Last Friday, still hyped about the Crossing Boundaries show that featured one of my all-time favorite Haitian artists just the day before, I dragged my old roommate Anna to another exciting cultural event in Soho. An N’ Pale, a cafe conversation series hosted by Haiti Cultural Exchange, invited Dayanne Danier, fashion designer of Bien Abiye, to talk about her fashion line and humanitarian work in Haiti.
Regine, founder of HCX and host of the An N’ Pale series, asked Dayanne some great questions that kept us all entertained. In the end, the event was similar to a great conversation between friends, where we all got to interact with the designer.
Raised in Boston, Dayanne was brought up by Haitian parents that instilled in her the importance of good appearance. Her father always made sure that she was “bien abiye” before she left home, and that is what inspired her line. It was not easy for Dayanne to persuade her parents of her career path. Being born in a family full of doctors and engineers, it took a lot of convincing for her parents to allow her to follow her dreams.
The designer was president of the National Honor Society in high school. Her uncle was a graduate of a Civil Engineering program from Harvard, and she had begun applying to different engineering programs herself but did not follow through. After she completed her studies, she began her fashion career working with large apparel companies, such as, Perry Ellis and Philip Van Huesen. These large companies taught her the nature of the fashion business. Her knowledge of the business combined with her artistic skills and values led her to start Bien Abiyé.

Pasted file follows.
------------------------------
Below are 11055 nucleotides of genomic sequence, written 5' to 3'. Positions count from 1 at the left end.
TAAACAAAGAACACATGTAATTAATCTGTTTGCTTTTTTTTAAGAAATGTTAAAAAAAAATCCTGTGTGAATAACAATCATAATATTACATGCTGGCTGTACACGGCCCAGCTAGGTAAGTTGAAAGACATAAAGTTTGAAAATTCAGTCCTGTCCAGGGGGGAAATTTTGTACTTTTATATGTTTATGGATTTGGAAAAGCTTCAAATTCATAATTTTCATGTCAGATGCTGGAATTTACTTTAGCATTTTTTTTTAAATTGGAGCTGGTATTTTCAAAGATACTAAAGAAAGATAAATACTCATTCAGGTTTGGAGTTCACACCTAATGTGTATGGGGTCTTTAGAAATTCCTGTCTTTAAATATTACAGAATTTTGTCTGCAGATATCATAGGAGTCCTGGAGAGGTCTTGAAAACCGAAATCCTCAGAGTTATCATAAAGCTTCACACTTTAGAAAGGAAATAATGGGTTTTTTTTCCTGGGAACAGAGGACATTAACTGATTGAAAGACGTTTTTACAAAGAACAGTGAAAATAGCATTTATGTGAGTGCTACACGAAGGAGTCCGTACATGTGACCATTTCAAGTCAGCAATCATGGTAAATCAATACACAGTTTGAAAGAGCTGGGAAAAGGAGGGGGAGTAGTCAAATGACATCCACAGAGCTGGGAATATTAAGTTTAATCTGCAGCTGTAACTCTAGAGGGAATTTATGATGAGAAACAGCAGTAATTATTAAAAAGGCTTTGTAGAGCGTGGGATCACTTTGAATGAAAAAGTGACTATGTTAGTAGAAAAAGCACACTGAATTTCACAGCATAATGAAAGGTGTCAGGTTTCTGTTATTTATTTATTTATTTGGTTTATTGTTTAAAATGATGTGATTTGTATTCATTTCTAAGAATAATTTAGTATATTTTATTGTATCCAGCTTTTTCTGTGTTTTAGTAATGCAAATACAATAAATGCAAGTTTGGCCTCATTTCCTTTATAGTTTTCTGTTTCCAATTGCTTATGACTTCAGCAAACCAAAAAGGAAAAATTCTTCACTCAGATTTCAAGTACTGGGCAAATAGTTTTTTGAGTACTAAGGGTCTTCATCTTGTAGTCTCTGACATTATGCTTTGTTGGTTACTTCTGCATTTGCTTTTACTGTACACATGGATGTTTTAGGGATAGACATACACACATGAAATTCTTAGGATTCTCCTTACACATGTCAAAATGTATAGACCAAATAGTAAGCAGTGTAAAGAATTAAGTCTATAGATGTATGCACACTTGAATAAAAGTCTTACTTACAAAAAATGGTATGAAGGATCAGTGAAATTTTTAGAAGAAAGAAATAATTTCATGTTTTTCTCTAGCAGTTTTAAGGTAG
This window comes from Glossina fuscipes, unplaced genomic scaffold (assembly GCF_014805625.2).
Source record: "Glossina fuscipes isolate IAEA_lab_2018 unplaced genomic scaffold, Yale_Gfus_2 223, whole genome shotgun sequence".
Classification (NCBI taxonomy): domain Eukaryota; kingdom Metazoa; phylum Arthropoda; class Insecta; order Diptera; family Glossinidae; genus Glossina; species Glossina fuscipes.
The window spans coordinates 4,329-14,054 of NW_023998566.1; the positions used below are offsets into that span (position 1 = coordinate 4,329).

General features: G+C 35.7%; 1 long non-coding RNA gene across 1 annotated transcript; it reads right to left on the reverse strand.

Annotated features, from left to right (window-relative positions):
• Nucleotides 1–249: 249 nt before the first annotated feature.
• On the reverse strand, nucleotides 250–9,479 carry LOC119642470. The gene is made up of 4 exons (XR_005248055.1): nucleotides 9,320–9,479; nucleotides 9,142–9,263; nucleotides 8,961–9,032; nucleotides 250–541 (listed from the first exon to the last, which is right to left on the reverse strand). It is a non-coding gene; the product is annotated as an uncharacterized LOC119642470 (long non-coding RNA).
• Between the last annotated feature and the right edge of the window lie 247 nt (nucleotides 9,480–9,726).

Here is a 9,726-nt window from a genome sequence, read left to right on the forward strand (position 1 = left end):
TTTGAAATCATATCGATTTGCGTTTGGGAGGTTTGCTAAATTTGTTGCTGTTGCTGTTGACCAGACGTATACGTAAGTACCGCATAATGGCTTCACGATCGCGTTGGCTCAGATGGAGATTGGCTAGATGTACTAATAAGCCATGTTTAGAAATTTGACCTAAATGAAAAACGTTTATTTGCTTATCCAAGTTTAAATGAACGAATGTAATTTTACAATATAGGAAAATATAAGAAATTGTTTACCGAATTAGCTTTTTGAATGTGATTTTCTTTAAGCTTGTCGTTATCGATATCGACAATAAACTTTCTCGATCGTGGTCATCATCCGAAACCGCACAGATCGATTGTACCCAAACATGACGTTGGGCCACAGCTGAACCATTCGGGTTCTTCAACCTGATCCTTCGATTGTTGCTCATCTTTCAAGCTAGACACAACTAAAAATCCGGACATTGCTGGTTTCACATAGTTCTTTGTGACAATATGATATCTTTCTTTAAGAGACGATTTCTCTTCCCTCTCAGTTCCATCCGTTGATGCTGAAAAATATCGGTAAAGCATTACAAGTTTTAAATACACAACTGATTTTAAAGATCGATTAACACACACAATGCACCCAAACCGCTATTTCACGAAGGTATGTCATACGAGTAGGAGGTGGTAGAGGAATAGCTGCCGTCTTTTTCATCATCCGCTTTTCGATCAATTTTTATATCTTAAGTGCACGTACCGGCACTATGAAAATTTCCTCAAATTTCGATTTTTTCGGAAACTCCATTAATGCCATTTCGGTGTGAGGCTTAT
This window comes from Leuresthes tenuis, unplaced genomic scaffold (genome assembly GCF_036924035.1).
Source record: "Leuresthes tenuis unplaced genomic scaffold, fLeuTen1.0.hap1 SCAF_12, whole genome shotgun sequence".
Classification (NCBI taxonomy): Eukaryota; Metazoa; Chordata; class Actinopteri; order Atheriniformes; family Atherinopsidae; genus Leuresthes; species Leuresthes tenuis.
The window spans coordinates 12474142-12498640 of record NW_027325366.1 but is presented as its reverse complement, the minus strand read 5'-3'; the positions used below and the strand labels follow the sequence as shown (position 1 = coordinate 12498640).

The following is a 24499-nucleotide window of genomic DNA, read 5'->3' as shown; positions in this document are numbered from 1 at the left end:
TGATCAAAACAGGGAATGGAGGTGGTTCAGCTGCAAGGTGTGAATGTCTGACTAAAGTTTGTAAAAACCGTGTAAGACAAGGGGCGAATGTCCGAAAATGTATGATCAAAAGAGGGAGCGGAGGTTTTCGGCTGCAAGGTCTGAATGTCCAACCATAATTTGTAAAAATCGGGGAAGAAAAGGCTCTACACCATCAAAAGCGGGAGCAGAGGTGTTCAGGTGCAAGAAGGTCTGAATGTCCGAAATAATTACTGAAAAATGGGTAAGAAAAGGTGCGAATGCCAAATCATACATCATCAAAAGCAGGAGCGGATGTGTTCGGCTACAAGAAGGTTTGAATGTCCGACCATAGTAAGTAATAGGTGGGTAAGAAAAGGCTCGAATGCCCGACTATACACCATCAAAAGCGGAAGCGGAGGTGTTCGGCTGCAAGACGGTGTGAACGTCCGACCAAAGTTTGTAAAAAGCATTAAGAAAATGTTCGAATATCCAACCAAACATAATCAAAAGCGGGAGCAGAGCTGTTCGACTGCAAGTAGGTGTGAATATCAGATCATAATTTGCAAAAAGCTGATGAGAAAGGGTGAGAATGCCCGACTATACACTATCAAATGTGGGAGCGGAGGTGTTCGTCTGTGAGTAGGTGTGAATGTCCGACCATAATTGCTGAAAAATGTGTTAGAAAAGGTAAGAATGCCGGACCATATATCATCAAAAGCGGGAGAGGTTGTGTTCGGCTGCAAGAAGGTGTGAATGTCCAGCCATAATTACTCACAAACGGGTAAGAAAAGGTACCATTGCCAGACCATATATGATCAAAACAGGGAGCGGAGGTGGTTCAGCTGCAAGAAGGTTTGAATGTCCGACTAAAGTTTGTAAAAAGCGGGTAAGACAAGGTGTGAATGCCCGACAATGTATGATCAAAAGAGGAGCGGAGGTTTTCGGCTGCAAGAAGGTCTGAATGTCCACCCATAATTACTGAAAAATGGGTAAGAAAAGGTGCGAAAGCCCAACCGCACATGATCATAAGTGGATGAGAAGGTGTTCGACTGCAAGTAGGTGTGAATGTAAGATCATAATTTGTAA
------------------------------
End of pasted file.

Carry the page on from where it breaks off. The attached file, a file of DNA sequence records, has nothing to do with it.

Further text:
Bien Abiyé is for the sophisticated lady. The style is clean and classic. The pieces can be kept in your closet for decades without ever going out of style. Manufactured in the US with high quality fabrics, the clothes are not cheap.
Dayanne skipped the 2013 Spring/Summer to focus on her non-profit organization, Fleur De Vie. She has focused a large chunk of her time traveling to Haiti to work with children. She says that is where the help is needed the most. She shared some heart-felt moments of her time in Haiti, which of course made me tear up. I’m a big baby when it comes to these things.
Haitian model, Anya, modeled some of Dayanne’s pieces for us during the event. Isn’t she gorgeous!?